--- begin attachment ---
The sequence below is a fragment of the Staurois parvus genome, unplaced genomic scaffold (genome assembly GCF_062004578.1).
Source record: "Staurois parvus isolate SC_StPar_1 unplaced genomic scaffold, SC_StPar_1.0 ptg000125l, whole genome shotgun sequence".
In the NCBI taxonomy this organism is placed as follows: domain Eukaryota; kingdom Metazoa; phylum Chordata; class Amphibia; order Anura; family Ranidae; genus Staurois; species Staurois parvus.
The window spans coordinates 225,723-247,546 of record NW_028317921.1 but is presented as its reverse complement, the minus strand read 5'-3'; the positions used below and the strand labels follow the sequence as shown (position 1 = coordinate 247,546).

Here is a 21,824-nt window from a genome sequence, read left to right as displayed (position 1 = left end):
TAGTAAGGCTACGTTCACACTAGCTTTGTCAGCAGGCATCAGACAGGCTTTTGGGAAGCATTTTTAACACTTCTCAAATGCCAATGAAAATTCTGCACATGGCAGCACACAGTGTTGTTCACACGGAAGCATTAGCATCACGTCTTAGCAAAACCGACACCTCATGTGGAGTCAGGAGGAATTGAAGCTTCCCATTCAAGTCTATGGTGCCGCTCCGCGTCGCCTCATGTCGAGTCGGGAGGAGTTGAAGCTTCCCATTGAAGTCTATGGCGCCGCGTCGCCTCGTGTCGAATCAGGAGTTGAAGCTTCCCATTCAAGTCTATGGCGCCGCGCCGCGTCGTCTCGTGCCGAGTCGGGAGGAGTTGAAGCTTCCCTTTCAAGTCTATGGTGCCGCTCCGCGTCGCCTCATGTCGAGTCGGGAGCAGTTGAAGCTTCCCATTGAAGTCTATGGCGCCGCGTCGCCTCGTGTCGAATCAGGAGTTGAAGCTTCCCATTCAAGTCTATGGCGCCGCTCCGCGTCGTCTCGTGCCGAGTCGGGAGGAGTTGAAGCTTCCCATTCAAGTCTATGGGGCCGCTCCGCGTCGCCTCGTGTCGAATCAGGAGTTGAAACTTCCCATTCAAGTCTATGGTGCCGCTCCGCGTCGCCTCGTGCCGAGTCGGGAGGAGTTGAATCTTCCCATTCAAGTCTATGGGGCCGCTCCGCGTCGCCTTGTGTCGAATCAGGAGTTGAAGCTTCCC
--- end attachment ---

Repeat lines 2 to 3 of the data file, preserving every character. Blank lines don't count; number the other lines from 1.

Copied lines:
Source record: "Staurois parvus isolate SC_StPar_1 unplaced genomic scaffold, SC_StPar_1.0 ptg000125l, whole genome shotgun sequence".
In the NCBI taxonomy this organism is placed as follows: domain Eukaryota; kingdom Metazoa; phylum Chordata; class Amphibia; order Anura; family Ranidae; genus Staurois; species Staurois parvus.